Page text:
Shifting to derivatives; Bangalore, Hyderabad see spike in cash turnover

There is a noticeable shift in cash trading in equity markets over the last three years. Traditional trading hubs in Gujarat such as Ahmedabad, Baroda and Rajkot have seen their cash turnover halve in January this year compared with March 2011.

On the other hand, southern cities such as Bangalore and Hyderabad have recorded a jump.

Trading in stock markets takes place in cash and derivative segments. The share of the cash segment in total equity market turnover has been declining of late. The cash market accounted for 14 per cent of turnover in 2010-11. In January 2014, the share dropped to 9 per cent.

Data from the Securities and Exchange Board of India show that Ahmedabad recorded cash trades worth ₹22,664 crore in March 2011. This declined to ₹10,770 crore in January 2014. Similarly Baroda witnessed a decline from ₹2,856 crore to ₹1,370 crore and Rajkot’s turnover dipped from ₹7,479 crore to ₹4,046 crore. Mumbai maintained its position as the leading centre for cash traders, with 59 per cent share in volumes over the last three years.

B Gopkumar, Executive Vice-President and Head-Broking, Kotak Securities, gives two reasons for the declining cash volumes in Gujarati cities. One, cash traders in Gujarat preferred BTST (Buy-Today-Sell-Tomorrow) trades in low-priced stocks. But choppy markets have made such trades more risky and hard to call.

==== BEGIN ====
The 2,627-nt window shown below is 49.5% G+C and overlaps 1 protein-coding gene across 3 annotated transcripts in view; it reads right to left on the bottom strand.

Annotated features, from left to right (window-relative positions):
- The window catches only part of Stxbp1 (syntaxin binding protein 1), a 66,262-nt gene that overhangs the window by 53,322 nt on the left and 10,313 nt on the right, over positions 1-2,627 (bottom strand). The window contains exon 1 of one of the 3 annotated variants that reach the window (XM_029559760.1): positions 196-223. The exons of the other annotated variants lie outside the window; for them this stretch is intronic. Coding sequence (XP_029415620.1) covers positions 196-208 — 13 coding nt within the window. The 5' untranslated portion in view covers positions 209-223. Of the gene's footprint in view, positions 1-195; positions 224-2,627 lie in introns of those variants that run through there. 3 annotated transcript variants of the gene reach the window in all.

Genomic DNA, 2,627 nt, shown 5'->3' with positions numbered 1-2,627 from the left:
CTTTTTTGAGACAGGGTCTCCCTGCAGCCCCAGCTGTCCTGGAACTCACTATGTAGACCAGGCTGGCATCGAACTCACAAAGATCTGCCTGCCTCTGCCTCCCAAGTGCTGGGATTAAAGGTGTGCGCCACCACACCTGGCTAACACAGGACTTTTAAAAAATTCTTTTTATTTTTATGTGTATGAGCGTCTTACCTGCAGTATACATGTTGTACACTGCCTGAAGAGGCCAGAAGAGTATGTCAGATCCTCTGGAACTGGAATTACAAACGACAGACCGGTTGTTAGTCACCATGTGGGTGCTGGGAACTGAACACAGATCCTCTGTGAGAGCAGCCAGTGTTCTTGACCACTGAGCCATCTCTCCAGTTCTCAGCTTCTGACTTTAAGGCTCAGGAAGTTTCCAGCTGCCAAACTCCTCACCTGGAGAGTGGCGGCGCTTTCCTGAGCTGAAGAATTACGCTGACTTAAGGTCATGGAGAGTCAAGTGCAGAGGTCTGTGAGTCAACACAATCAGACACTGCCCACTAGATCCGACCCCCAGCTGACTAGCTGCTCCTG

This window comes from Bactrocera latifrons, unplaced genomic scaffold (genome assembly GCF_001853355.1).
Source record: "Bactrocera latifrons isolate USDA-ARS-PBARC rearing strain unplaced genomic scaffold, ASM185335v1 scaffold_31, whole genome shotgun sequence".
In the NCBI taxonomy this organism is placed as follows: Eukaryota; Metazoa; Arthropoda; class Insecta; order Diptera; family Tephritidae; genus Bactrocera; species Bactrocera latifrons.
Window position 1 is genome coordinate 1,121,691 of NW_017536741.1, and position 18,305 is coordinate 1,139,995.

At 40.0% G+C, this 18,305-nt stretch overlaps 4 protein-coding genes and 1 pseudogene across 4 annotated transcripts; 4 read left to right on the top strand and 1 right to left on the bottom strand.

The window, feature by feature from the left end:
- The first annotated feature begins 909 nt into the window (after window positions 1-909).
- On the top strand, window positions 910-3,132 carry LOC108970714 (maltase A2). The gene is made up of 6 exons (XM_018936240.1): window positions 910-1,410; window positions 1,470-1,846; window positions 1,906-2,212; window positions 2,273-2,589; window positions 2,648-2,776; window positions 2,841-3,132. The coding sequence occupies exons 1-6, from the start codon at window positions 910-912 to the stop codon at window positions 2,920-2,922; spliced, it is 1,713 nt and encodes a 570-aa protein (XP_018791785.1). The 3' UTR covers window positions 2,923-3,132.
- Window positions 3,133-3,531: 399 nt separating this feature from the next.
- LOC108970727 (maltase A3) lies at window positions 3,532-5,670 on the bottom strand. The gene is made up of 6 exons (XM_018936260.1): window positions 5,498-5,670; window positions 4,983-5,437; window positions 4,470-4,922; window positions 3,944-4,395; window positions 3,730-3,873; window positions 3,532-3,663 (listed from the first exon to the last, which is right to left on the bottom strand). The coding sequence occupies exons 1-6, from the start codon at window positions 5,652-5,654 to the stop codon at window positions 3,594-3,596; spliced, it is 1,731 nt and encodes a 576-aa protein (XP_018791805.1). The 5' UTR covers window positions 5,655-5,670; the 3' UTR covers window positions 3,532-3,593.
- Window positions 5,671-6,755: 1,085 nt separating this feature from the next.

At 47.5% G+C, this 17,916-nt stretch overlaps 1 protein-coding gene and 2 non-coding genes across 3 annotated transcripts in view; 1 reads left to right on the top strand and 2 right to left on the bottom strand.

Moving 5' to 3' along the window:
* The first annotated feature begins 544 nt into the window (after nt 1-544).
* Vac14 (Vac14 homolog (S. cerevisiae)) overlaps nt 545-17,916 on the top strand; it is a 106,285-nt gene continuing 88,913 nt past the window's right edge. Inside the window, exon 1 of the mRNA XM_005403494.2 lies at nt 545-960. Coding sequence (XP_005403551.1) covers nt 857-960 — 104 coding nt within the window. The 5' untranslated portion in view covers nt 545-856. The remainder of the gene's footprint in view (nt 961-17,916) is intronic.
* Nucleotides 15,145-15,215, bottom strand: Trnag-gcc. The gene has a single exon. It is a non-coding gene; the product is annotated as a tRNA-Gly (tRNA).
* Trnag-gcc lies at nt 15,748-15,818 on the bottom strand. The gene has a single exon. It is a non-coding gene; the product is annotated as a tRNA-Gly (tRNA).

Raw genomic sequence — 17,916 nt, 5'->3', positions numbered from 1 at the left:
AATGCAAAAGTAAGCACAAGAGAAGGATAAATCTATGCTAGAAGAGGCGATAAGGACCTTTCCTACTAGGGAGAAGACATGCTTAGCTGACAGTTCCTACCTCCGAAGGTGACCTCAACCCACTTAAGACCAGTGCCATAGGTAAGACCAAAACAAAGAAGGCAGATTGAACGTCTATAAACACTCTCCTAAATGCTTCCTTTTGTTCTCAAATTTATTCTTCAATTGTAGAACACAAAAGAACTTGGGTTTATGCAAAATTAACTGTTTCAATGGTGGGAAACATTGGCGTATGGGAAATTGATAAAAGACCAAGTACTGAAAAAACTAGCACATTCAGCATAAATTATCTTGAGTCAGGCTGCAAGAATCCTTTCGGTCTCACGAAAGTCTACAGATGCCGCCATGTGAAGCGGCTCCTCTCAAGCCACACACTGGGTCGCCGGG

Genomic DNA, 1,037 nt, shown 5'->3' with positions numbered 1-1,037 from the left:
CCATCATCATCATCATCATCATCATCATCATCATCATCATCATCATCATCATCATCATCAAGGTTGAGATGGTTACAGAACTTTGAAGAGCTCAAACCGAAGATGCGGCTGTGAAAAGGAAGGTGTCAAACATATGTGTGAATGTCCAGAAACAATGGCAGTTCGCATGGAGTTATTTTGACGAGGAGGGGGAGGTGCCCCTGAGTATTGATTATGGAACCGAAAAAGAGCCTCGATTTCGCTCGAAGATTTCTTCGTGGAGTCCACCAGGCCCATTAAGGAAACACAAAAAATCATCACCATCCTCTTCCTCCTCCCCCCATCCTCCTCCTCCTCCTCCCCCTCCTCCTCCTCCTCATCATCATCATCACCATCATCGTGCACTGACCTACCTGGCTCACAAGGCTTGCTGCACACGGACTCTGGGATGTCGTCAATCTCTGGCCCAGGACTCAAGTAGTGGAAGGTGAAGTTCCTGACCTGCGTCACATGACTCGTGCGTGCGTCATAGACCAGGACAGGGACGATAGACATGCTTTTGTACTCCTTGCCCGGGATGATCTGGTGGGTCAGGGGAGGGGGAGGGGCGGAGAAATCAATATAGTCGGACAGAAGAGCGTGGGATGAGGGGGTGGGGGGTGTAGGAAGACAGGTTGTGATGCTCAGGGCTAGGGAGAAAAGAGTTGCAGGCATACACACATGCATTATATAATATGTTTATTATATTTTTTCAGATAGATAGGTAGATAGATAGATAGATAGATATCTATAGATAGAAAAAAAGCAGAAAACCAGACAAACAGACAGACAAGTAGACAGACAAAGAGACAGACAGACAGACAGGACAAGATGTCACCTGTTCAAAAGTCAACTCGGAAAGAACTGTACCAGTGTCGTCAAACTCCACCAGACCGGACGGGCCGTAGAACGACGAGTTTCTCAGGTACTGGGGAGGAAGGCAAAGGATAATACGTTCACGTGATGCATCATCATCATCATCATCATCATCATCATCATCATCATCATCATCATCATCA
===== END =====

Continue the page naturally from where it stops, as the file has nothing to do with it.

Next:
“Lacklustre activity in mid- and small-cap stocks in which the cash traders typically dabble has also made traders lose interest in cash trading,” he says.

Some market experts believe that day traders, as a class, have moved from trading in the cash market to playing the derivatives; active Gujarati investors too have made this shift. Daily cash turnover on the NSE is down 26 per cent since 2010-11 while derivative volumes are up 25 per cent in the same period.

“Traders from Rajkot and Ahmedabad, who were traditionally equity (cash trades) focused, have started trading on the derivatives for shorter term bets as it gives a greater flexibility and more leverage,” confirms Nithin Kamath, Founder & CEO of Zerodha, a discount broker. He adds that “The proxy market (dabba trading) is pretty active in these centres. This definitely eats away cash market turnover which should ideally be happening on the exchanges”.

Of the cities that have recorded growth in cash volumes in this period, Bangalore and Hyderabad are notable.

Bangalore witnessed an increase from ₹1,700 crore in March 2011 to ₹5,517 crore in January 2014.

Turnover in this segment in Hyderabad went up from ₹4,407 crore to ₹11, 141 crore in the same period.

“South India, especially Bangalore has shown a positive trend in both equity cash and derivatives turnover. It has to do with much deeper internet penetration, and people taking to online trading,” says Kamath.

(This article was published on March 17, 2014)
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